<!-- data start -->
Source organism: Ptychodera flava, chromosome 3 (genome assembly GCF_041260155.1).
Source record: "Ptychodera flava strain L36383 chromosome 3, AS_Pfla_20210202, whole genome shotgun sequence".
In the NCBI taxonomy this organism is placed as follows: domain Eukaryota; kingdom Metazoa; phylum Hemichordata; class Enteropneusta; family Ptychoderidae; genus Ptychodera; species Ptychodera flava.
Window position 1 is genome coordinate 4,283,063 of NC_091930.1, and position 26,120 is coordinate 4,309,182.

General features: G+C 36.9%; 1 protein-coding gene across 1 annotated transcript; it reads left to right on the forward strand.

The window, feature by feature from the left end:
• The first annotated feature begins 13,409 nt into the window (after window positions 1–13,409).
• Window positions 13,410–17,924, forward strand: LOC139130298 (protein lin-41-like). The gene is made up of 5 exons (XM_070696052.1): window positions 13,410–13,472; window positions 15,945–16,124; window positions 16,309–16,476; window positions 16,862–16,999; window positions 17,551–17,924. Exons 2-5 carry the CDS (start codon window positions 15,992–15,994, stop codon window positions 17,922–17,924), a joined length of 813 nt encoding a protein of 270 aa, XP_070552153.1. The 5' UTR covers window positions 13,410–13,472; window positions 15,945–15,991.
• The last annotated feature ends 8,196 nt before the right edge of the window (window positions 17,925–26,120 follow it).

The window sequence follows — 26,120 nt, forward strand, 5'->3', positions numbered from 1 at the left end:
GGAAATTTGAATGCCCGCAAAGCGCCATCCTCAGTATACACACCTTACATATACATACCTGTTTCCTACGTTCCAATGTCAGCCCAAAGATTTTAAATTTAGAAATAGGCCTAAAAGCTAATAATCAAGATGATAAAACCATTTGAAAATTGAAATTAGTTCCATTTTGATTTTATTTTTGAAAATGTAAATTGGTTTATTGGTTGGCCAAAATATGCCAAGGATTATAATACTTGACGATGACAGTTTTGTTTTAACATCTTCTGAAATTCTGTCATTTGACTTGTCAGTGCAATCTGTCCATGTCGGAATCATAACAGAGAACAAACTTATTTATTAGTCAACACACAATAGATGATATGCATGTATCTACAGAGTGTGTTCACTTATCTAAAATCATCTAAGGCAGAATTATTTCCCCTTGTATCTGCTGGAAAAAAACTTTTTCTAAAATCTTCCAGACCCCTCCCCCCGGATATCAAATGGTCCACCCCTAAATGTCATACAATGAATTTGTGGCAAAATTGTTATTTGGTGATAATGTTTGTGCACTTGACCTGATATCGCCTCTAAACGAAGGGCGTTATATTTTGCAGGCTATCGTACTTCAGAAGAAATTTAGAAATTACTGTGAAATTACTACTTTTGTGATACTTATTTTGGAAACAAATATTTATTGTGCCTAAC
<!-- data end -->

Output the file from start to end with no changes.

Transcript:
Source organism: Ptychodera flava, chromosome 3 (genome assembly GCF_041260155.1).
Source record: "Ptychodera flava strain L36383 chromosome 3, AS_Pfla_20210202, whole genome shotgun sequence".
In the NCBI taxonomy this organism is placed as follows: domain Eukaryota; kingdom Metazoa; phylum Hemichordata; class Enteropneusta; family Ptychoderidae; genus Ptychodera; species Ptychodera flava.
Window position 1 is genome coordinate 4,283,063 of NC_091930.1, and position 26,120 is coordinate 4,309,182.

General features: G+C 36.9%; 1 protein-coding gene across 1 annotated transcript; it reads left to right on the forward strand.

The window, feature by feature from the left end:
• The first annotated feature begins 13,409 nt into the window (after window positions 1–13,409).
• Window positions 13,410–17,924, forward strand: LOC139130298 (protein lin-41-like). The gene is made up of 5 exons (XM_070696052.1): window positions 13,410–13,472; window positions 15,945–16,124; window positions 16,309–16,476; window positions 16,862–16,999; window positions 17,551–17,924. Exons 2-5 carry the CDS (start codon window positions 15,992–15,994, stop codon window positions 17,922–17,924), a joined length of 813 nt encoding a protein of 270 aa, XP_070552153.1. The 5' UTR covers window positions 13,410–13,472; window positions 15,945–15,991.
• The last annotated feature ends 8,196 nt before the right edge of the window (window positions 17,925–26,120 follow it).

The window sequence follows — 26,120 nt, forward strand, 5'->3', positions numbered from 1 at the left end:
GGAAATTTGAATGCCCGCAAAGCGCCATCCTCAGTATACACACCTTACATATACATACCTGTTTCCTACGTTCCAATGTCAGCCCAAAGATTTTAAATTTAGAAATAGGCCTAAAAGCTAATAATCAAGATGATAAAACCATTTGAAAATTGAAATTAGTTCCATTTTGATTTTATTTTTGAAAATGTAAATTGGTTTATTGGTTGGCCAAAATATGCCAAGGATTATAATACTTGACGATGACAGTTTTGTTTTAACATCTTCTGAAATTCTGTCATTTGACTTGTCAGTGCAATCTGTCCATGTCGGAATCATAACAGAGAACAAACTTATTTATTAGTCAACACACAATAGATGATATGCATGTATCTACAGAGTGTGTTCACTTATCTAAAATCATCTAAGGCAGAATTATTTCCCCTTGTATCTGCTGGAAAAAAACTTTTTCTAAAATCTTCCAGACCCCTCCCCCCGGATATCAAATGGTCCACCCCTAAATGTCATACAATGAATTTGTGGCAAAATTGTTATTTGGTGATAATGTTTGTGCACTTGACCTGATATCGCCTCTAAACGAAGGGCGTTATATTTTGCAGGCTATCGTACTTCAGAAGAAATTTAGAAATTACTGTGAAATTACTACTTTTGTGATACTTATTTTGGAAACAAATATTTATTGTGCCTAAC